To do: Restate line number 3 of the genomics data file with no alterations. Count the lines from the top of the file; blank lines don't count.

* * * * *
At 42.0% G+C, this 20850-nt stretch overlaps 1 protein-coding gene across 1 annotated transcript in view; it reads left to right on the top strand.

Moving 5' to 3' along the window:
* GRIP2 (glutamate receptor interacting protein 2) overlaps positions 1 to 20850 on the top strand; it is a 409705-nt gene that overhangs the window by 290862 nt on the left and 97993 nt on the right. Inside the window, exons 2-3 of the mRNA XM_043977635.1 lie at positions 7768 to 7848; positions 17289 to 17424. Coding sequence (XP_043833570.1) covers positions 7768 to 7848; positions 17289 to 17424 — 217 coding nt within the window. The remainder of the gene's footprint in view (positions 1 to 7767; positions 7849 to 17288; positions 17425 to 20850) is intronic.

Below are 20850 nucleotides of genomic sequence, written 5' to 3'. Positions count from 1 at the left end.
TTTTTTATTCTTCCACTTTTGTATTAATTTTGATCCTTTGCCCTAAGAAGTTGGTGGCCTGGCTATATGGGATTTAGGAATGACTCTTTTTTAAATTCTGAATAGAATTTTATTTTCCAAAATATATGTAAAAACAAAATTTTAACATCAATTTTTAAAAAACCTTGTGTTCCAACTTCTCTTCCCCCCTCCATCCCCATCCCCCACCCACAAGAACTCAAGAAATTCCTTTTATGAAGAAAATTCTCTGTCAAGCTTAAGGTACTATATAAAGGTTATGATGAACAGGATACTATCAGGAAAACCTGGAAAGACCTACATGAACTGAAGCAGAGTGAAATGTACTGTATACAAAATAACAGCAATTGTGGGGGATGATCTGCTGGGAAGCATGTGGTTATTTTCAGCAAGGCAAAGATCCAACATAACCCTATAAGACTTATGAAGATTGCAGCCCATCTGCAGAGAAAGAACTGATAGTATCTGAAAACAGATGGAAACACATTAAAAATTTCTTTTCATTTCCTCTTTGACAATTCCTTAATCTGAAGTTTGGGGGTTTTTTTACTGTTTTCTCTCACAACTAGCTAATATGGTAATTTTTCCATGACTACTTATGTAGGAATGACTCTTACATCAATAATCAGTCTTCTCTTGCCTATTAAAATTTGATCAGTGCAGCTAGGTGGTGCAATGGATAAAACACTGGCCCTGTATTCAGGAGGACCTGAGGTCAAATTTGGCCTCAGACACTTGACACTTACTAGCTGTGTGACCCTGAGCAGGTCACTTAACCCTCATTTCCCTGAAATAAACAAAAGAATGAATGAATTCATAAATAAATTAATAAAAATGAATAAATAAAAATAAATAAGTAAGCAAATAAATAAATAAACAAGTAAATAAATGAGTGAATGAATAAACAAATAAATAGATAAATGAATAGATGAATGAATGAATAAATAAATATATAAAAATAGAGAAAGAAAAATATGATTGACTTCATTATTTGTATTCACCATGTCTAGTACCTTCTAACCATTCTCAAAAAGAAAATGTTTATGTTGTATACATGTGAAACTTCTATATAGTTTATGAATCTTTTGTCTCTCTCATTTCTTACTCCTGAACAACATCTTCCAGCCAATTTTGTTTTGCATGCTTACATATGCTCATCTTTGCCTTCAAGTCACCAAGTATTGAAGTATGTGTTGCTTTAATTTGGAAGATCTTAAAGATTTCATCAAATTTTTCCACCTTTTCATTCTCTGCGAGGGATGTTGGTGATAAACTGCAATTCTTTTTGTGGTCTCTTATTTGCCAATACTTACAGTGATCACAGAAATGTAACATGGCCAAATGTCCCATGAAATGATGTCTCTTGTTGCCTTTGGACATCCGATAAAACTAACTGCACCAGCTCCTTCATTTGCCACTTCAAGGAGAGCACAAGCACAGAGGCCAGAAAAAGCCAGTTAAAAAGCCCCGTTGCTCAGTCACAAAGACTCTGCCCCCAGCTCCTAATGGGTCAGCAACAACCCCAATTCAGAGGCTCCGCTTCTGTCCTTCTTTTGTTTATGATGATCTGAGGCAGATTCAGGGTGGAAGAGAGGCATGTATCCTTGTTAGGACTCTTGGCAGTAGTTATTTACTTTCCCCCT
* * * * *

* GRIP2 (glutamate receptor interacting protein 2) overlaps positions 1 to 20850 on the top strand; it is a 409705-nt gene that overhangs the window by 290862 nt on the left and 97993 nt on the right. Inside the window, exons 2-3 of the mRNA XM_043977635.1 lie at positions 7768 to 7848; positions 17289 to 17424. Coding sequence (XP_043833570.1) covers positions 7768 to 7848; positions 17289 to 17424 — 217 coding nt within the window. The remainder of the gene's footprint in view (positions 1 to 7767; positions 7849 to 17288; positions 17425 to 20850) is intronic.